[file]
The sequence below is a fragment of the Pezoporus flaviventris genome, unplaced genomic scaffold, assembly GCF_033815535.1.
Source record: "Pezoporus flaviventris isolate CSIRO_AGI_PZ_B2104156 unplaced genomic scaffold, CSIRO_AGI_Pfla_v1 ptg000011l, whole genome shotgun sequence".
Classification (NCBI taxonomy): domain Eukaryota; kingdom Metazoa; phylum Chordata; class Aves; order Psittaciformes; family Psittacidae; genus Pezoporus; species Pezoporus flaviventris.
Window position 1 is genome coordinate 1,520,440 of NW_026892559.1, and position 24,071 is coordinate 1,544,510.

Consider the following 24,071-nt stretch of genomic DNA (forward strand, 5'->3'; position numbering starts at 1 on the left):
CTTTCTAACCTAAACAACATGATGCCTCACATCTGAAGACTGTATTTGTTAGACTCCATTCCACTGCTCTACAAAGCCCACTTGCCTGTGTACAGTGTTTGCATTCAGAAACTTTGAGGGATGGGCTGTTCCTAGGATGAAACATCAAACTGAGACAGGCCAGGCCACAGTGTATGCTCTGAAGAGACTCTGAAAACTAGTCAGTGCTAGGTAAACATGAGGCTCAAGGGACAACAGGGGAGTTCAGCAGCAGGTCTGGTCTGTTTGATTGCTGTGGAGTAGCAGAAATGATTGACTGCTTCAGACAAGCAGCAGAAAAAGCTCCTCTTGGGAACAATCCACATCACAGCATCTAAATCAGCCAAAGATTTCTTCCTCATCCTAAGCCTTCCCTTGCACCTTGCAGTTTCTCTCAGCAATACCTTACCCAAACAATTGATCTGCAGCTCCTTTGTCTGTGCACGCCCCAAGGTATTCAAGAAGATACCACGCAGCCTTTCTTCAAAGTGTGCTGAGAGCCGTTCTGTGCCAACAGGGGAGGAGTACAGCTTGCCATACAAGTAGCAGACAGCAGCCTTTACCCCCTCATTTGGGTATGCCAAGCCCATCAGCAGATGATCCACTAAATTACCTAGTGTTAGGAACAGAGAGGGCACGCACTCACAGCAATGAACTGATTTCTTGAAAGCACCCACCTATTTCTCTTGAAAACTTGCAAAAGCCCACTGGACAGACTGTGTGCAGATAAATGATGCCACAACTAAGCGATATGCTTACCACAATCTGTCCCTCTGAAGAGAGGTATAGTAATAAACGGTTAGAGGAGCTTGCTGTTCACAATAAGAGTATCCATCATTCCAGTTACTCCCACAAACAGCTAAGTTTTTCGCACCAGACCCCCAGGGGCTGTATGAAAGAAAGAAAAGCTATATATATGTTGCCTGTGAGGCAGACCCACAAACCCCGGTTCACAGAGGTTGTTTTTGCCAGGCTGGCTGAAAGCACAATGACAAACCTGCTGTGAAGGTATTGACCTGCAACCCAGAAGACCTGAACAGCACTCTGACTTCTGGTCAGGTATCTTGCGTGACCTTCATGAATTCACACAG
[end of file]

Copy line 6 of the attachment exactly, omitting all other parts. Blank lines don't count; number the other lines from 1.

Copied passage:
CTTTCTAACCTAAACAACATGATGCCTCACATCTGAAGACTGTATTTGTTAGACTCCATTCCACTGCTCTACAAAGCCCACTTGCCTGTGTACAGTGTTTGCATTCAGAAACTTTGAGGGATGGGCTGTTCCTAGGATGAAACATCAAACTGAGACAGGCCAGGCCACAGTGTATGCTCTGAAGAGACTCTGAAAACTAGTCAGTGCTAGGTAAACATGAGGCTCAAGGGACAACAGGGGAGTTCAGCAGCAGGTCTGGTCTGTTTGATTGCTGTGGAGTAGCAGAAATGATTGACTGCTTCAGACAAGCAGCAGAAAAAGCTCCTCTTGGGAACAATCCACATCACAGCATCTAAATCAGCCAAAGATTTCTTCCTCATCCTAAGCCTTCCCTTGCACCTTGCAGTTTCTCTCAGCAATACCTTACCCAAACAATTGATCTGCAGCTCCTTTGTCTGTGCACGCCCCAAGGTATTCAAGAAGATACCACGCAGCCTTTCTTCAAAGTGTGCTGAGAGCCGTTCTGTGCCAACAGGGGAGGAGTACAGCTTGCCATACAAGTAGCAGACAGCAGCCTTTACCCCCTCATTTGGGTATGCCAAGCCCATCAGCAGATGATCCACTAAATTACCTAGTGTTAGGAACAGAGAGGGCACGCACTCACAGCAATGAACTGATTTCTTGAAAGCACCCACCTATTTCTCTTGAAAACTTGCAAAAGCCCACTGGACAGACTGTGTGCAGATAAATGATGCCACAACTAAGCGATATGCTTACCACAATCTGTCCCTCTGAAGAGAGGTATAGTAATAAACGGTTAGAGGAGCTTGCTGTTCACAATAAGAGTATCCATCATTCCAGTTACTCCCACAAACAGCTAAGTTTTTCGCACCAGACCCCCAGGGGCTGTATGAAAGAAAGAAAAGCTATATATATGTTGCCTGTGAGGCAGACCCACAAACCCCGGTTCACAGAGGTTGTTTTTGCCAGGCTGGCTGAAAGCACAATGACAAACCTGCTGTGAAGGTATTGACCTGCAACCCAGAAGACCTGAACAGCACTCTGACTTCTGGTCAGGTATCTTGCGTGACCTTCATGAATTCACACAG